“Analogy plays a significant role in problem solving, decision making, perception, memory, creativity, emotion, explanation and communication.”

    On a few other points, there are many folks who consider the enviro-train an industry. And if it’s apparently “hundreds of millions of dollars” doesn’t that qualify as an industry?

    The curious thing is that many of the standard wages are probably about comparable to the salmon farming industry. Somewhere in the $30K – $40K a year…

    Localized effects and trends… I think that’s the point that many anti-salmon farms folks are drawing. There’s also the fact that many salmon farms are directly on migration routes of baby salmon. So they might only be in a “few” areas as you suggest, but stationary or not — they are still on salmon migration routes.

    The impacts of that? well… no one has the absolute conclusions, however, each side of the issue suggests they do. One side says ‘no impact’; the other side says ‘tonnes of impact’. As I keep suggesting, the jury is still out on some of these issues.
    If I was unable to see the other side, then I think I would probably have much more pointed blog posts on this issue, and many more blog posts over the past year… And as I’ve suggested a few times, I have my own issues on the enviro-advocacy issue. Go read the posts on the Marine Stewardship Council, one of those US philanthropic, foundation puppy organizations — that will end out doing more harm then good.

    thanks again for continuing to engage.

  7. salmon guy Post author

    And the Salmonid Enhancement Program (SEP) was most certainly not built initially to try and supplement runs in the 1970s. The SEP was a poorly thought out idea that suggested by building hatcheries, the Department of Fisheries and Oceans could double the commercial harvest levels through propagation and building spawning channels.

    It eventually grew into a program that sometimes tries to supplement dieing runs. Unfortunately, in many cases it has probably done much more harm than good. There are no shortage of scientific criticisms out there of hatchery and ‘enhancement’ programs. And now hatchery programs are often seen by many folks in the sport fishing industry as basically a ‘farming’ technique to support their commercial operations (especially to the south of us).

    Directly comparing hatchery and salmon farming could potentially be one of those comparisons that you don’t like very much…

  8. Brian

    I found this the other day. Is there much truth in this? I was under the impression this all about protecting wild salmon….like the ones they produce up in Alaska. However, the author once worked for the salmon farming industry so I guess it is biased, but not like articles from fish farm critics? I mean, those fish farm critics are doing us all a big favour exposing those evil “mulit-national” fish farmers and informing Joe Public on the dangers of ISA and all those deadly toxins being released by fish farms.

    Would Hewlett Packard classify as a multnational company?

    Seeing as though you like Wikipedia so much I thought I would post the definition of a “multinational corporation”:

    “A multinational corporation (MNC) or enterprise (MNE), is a corporation or an enterprise that manages production or delivers services in more than one country. It can also be referred to as an international corporation. The International Labour Organization (ILO) has defined an MNC as a corporation that has its management headquarters in one country, known as the home country, and operates in several other countries, known as host countries.”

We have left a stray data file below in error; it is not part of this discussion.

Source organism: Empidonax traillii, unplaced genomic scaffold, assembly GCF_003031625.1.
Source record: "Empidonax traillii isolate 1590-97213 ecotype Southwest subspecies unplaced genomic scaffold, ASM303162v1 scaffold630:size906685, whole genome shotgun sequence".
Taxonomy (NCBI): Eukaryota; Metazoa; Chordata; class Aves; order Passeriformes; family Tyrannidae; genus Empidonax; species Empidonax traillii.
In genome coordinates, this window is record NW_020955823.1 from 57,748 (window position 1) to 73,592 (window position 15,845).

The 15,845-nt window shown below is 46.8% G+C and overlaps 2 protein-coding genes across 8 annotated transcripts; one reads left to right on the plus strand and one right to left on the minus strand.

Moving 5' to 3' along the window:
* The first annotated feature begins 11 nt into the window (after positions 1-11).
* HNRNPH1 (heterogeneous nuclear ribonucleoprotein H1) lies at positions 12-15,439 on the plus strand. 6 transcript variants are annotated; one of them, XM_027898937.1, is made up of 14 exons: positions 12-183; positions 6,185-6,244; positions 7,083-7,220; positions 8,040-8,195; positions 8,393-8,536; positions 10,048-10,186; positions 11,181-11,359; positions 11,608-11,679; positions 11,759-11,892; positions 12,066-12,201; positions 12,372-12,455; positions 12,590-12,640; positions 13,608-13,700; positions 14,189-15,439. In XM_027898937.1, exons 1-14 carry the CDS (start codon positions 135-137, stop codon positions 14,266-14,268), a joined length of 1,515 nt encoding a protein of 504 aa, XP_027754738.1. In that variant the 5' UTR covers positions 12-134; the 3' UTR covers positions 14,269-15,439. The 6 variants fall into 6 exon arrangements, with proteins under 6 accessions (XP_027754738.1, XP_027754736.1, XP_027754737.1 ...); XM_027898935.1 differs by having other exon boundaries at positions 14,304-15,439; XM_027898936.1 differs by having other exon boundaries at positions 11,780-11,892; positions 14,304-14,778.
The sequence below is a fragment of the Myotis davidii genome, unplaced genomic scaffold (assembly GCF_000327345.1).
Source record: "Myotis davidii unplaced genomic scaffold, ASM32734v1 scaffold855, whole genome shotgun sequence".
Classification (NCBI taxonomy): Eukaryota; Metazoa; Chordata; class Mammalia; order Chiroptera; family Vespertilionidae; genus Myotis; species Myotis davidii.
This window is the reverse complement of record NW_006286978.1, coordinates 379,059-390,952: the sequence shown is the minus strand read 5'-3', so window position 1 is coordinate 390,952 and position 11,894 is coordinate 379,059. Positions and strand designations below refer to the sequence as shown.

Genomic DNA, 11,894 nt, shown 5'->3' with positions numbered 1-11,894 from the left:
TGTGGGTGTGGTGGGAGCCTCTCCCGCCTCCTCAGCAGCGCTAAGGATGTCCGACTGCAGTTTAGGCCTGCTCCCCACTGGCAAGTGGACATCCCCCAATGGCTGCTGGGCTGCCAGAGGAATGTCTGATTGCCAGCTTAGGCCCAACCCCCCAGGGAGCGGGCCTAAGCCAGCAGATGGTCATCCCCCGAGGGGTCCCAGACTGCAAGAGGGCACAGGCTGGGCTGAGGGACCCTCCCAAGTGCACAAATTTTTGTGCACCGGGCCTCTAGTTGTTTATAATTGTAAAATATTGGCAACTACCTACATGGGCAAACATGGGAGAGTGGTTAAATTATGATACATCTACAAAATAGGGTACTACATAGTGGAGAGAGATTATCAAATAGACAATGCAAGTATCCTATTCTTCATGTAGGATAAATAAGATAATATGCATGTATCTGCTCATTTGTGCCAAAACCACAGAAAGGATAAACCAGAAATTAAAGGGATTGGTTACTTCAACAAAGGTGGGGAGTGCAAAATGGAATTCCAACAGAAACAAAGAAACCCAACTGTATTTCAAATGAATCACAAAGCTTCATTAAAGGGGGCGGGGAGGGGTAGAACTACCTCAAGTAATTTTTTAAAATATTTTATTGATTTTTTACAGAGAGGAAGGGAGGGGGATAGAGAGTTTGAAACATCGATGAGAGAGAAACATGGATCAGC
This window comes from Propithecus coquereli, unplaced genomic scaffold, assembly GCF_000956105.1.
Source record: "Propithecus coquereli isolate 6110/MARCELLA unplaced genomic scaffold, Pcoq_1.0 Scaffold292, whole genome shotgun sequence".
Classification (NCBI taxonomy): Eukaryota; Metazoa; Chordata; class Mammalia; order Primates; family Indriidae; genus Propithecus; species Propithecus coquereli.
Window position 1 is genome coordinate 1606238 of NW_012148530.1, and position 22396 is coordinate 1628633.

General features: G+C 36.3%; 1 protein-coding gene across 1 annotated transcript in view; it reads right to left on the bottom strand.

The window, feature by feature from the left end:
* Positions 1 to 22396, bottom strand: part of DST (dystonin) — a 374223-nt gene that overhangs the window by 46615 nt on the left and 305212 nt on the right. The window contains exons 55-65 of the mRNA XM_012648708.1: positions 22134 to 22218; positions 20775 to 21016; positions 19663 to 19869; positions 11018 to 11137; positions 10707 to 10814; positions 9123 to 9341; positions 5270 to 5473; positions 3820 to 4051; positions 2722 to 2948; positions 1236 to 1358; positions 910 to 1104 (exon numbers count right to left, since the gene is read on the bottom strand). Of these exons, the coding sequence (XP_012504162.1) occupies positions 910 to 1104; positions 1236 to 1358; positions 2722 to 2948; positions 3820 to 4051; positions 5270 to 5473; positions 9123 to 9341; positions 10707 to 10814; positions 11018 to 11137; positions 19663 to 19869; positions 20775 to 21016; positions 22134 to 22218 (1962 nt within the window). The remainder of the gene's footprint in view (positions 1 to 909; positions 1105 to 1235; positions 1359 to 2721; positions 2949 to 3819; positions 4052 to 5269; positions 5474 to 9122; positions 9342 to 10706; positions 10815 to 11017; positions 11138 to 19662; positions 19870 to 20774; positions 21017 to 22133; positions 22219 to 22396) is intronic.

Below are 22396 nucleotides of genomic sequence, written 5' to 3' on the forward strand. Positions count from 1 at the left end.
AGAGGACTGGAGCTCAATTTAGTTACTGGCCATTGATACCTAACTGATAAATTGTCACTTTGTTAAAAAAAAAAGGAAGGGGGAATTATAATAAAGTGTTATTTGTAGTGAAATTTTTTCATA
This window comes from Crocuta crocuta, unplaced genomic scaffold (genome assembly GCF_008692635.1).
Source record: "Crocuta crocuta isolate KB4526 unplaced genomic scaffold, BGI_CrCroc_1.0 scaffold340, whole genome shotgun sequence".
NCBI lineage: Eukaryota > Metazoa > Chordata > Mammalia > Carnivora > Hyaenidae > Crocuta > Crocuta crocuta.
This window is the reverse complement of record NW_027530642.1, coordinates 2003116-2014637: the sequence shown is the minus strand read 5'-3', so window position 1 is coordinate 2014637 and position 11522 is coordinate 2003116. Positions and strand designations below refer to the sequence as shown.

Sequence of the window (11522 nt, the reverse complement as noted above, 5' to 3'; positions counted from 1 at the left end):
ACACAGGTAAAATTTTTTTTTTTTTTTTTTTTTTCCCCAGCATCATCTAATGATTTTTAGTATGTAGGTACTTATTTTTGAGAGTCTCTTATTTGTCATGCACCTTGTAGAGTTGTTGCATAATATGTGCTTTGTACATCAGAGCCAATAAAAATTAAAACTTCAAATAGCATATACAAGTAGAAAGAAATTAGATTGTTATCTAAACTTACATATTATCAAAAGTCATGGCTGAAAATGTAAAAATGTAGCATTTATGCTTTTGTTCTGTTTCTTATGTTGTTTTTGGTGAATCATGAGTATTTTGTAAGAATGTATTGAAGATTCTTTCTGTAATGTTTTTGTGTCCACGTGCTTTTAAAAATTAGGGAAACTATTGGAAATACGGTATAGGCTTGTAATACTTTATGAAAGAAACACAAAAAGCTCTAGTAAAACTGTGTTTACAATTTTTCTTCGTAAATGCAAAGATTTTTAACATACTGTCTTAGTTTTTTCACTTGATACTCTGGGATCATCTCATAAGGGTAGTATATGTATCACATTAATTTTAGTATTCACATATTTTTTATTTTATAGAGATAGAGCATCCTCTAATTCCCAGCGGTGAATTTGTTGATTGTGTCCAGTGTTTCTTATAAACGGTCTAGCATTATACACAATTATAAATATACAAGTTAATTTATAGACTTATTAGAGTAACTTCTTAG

I think HP has offices in Canada, Europe, Asia and the US. Would that mean that it is a multnational company? Time to expose them…..those evil multinationals…lol! However, perhaps Ms Krause is just making this all up? I mean she is a researcher afterall and it is possible that researchers stretch the truth from time to time.

    Could people on the other side (you know…the fish farm critics that are looking out for our best interests) pulling up to the money trough? Say it’s not true! I never thought the eco-train was such an industry – a very successful and influential industry. But then again it is about protecting wild salmon and endangered whales…right? Don’t like conspiracies? Hell, anti-fish farm critics have been claiming conspiracies (such as corruption, lying, covering up, etc.) against the fish farm industry and DFO scientists for years.

    I agree with Nick, your post was tactfully presented.

  9. salmon guy Post author

    thanks Brian,
    appreciate the definition… only problem is that the Packard Foundation is a different organization than Hewlett-Packard. So, yes, HP is a multinational corporation; however, the Packard Foundation is a non-profit charity based in the US.

    Regardless, it’s a fair point. How much influence should various family money based in the U.S. have on Canada and its enviro policies or otherwise?

    Problem is… no one could control this, even if they wanted to. People can spend money however they choose fit — in the legal realm anyways. Just like anyone can invest in the Canadian tar sands operations if they so desire, or arms manufacturers like MacDonald-Dettwiler or Boeing, or otherwise… like enviro-policies in other countries, or poverty issues, or disaster relief, etc.

    In as much as some folks are on the conspiracy theory wagon… one of the simple points with the salmon farm industry and DFO is that some folks made the wrong decision in handing aquaculture management to the Province. It went against the Canadian Constitution. That’s a problem. The fact that this had to go to court (taxpayer dollars) is even sadder.
    And now, if there is evidence that open-pen salmon farming does impact wild salmon populations — then DFO will be (and has been) in a fundamental conflict of interest.

    I don’t think Ms. Krause is making it up at all… she has every right to ask the questions and carry an opinion on the matter. It’s up to folks to determine on their own whether they agree or not. Just like folks may need to make up their own minds on the information coming from enviro organizations and filtering the PR coming from the industry — and maybe… even this very site.